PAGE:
Youth violence, street harassment and the like are clearly very heated topics here at PoP, as they should be…I mean, these are serious issues. But, as we’ve seen in the past, and I’m sure we’ll see again, the internet – and the relative anonymity it provides – can be a dangerous place for discussions like this. As sad as some of the negativity and hateful comments on PoP’s post about his run-in with some rock-throwing kids made me feel, a meeting I had that very same afternoon definitely lifted my spirits. Regardless of where you stand on the issues at hand, I am hopeful that most of you will be as interested as I was to hear about what Landy Thompson and Andre Latimore are trying to do about it.
Thompson and Latimore are just as tired as anyone else of seeing kids causing trouble in the streets and no one knowing how to (or even wanting to) deal with them. They look at these kids and see good hearts suffering from a lack of love and attention at home that’s fulfilled through involvement in gangs or street crews, they see smart kids with poor self esteem, they see anger and pain that can manifest itself in ugly ways. On top of everything else, they see themselves as youth growing up in the Streets of Columbia Heights not too long ago.
Based on their own life experiences and modeled after a west coast organization called Homeboys, Inc., they are working to create their own non profit organization to reach out to at risk youth, called In Da Streets. And just as the name suggests, they are literally in the streets approaching youth, trying to deter them from fighting, bad choices, drug use, and future criminal activity. Continues after the jump.
Right now, In Da Streets is just getting started but after spending a couple of hours with these guys (and joining them on a lasertag outing!) it’s obvious to me that they are passionate, driven and in this for the long haul. Though they aren’t letting things like not even having an office space yet stop them, the first order of business is locking one down. Right now they are hoping to set up shop in the Cavalier Apartment Building at 3500 14th St, which will also be home to the summer program they are organizing alongside an existing youth program that is already operating in the building.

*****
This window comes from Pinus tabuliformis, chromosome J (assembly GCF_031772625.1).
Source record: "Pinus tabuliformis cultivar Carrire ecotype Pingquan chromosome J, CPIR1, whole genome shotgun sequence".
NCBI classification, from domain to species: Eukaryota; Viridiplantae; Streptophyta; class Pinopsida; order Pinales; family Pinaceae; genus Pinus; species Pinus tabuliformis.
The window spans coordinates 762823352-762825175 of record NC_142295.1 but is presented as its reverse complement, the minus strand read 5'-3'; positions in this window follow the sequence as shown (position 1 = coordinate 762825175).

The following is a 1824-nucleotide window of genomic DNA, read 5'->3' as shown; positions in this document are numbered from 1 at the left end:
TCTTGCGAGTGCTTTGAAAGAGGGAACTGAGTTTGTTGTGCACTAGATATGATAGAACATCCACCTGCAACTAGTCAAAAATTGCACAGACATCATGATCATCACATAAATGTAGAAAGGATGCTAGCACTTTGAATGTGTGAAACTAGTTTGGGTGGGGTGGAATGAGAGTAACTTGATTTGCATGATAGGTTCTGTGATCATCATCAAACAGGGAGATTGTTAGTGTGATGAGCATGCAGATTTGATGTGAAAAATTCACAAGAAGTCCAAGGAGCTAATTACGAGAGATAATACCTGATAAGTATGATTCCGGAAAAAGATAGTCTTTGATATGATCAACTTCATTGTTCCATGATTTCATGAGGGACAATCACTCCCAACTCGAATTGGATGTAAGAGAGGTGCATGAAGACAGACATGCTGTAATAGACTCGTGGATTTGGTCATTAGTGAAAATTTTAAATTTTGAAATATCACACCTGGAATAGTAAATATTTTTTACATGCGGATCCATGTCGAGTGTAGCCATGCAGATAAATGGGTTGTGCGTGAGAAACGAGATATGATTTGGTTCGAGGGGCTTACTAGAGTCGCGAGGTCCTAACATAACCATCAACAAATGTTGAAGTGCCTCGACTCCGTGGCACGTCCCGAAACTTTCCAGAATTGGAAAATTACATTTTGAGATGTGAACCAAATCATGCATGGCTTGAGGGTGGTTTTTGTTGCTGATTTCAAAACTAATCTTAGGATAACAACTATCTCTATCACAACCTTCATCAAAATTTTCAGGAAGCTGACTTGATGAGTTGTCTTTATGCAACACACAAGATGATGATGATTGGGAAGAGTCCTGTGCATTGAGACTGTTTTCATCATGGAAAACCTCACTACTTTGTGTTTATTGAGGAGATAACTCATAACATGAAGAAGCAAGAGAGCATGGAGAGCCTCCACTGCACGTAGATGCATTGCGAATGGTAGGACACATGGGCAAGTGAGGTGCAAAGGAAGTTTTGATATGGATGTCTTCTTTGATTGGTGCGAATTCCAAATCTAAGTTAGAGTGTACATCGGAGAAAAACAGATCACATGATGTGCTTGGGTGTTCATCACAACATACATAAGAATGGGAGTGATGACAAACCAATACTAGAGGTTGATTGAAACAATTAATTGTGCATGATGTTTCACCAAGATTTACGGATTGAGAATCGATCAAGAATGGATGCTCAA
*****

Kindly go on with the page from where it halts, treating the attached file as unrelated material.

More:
Upon approval of their submitted budget, they will be registering up to 35 kids for a program that will meet twice weekly over the summer and focus on topics like self esteem, HIV, teen pregnancy, dealing with neighbors, and anger management (something a few of our readers could use as well, huh?) They will be using techniques like drama therapy, and bringing in guest speakers, ranging from local college students to former prisoners, who will share their own life experiences with the kids.
After the summer program concludes, the plan is to keep similar programs running year round. On top of getting kids off the streets and into forums where they can reflect on and discuss their thoughts and experiences, In Da Streets wants to help expose them to opportunities and get them into jobs that allow them to better their lives and give back to their community in a meaningful way. The hope is that once the kids realize their potential they will see that where they come from doesn’t have to limit where they can go.